How To Stop Worrying About Getting It Wrong

Last week, I co-presented a live workshop here in New York City with rock star coach and founder of Six-Figure Start Caroline Ceniza-Levine on how to handle high stakes performance situations (a client negotiation, funding request or performance review, for example).

The participants were smart, accomplished and asked insightful questions. What I realized, however, is how often we look for black-and-white answers. We want to know exactly what to say and do when a particular thing — when we’re intimidated by someone with authority, caught off guard with a question or pressured to say yes — happens.

That, frankly, is the wrong approach. Why? One, because, just like underwear, there is no “one size fits all” answer that will be appropriate in every circumstance. And two, because asking “what should I do?” is often coming from a place of fear.

When you’re so narrowly focused on not making a mistake or doing the wrong thing, you’re too much in your head and not taking in information that would actually help you respond more effectively. You misinterpret someone’s look of confusion as disagreement, for example, or see their silence as disapproval and become defensive. When if you were to stay present you would be better able to respond to what happens in the moment instead of by rote.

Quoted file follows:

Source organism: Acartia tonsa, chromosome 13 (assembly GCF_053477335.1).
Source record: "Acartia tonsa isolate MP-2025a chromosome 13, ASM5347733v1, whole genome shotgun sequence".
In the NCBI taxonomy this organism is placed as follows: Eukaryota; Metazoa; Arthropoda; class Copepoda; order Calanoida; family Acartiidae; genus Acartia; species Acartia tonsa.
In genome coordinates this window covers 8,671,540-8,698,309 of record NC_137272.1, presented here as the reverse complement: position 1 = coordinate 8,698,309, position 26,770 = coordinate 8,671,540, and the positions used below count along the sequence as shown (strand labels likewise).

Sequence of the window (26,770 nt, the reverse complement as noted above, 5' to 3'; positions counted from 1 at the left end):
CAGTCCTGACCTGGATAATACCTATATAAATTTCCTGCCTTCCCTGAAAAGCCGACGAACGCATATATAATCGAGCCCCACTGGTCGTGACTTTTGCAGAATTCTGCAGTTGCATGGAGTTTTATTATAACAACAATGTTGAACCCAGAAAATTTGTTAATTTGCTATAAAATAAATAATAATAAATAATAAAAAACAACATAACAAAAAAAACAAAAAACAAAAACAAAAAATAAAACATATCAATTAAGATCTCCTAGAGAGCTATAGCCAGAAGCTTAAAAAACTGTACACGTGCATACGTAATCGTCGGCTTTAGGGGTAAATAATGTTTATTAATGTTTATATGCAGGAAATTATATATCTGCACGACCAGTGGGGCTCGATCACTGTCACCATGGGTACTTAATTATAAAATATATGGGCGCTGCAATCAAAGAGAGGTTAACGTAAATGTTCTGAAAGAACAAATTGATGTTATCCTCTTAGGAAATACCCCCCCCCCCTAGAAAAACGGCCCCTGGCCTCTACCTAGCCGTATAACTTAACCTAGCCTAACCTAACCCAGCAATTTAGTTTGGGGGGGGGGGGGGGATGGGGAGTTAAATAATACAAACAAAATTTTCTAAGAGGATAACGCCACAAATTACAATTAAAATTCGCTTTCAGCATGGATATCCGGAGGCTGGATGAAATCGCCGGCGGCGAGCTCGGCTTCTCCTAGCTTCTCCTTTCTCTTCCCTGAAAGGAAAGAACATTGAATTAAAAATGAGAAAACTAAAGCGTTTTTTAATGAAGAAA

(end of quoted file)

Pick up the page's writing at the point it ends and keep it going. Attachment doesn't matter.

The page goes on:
So why are we so afraid of making a mistake anyway? Because being wrong feels like rejection and that — according to our lizard brain which thinks we’re still cavemen living in the Stone Age — is a threat to our survival: we could be thrown out of the tribe for not giving an eloquent answer to why we want a promotion!

However, there is one thing you can do that will pretty much always apply: notice when you’re thinking in vague, ambiguous terms like “doing it wrong” or “screwing up” and define exactly what that means. Is it not knowing a market statistic? Stumbling over your words? Once you’ve pinpointed what an actual mistake looks like, you can figure out what action to take to avoid it (e.g. create a cheat sheet of pertinent figures, practice saying your demand statement out loud, mentally rehearse what you’ll do if you get flustered).

Doing this will help you better handle missteps when (not if) they happen. And that, by the way, is much more important than the fact that you made a mistake to begin with.

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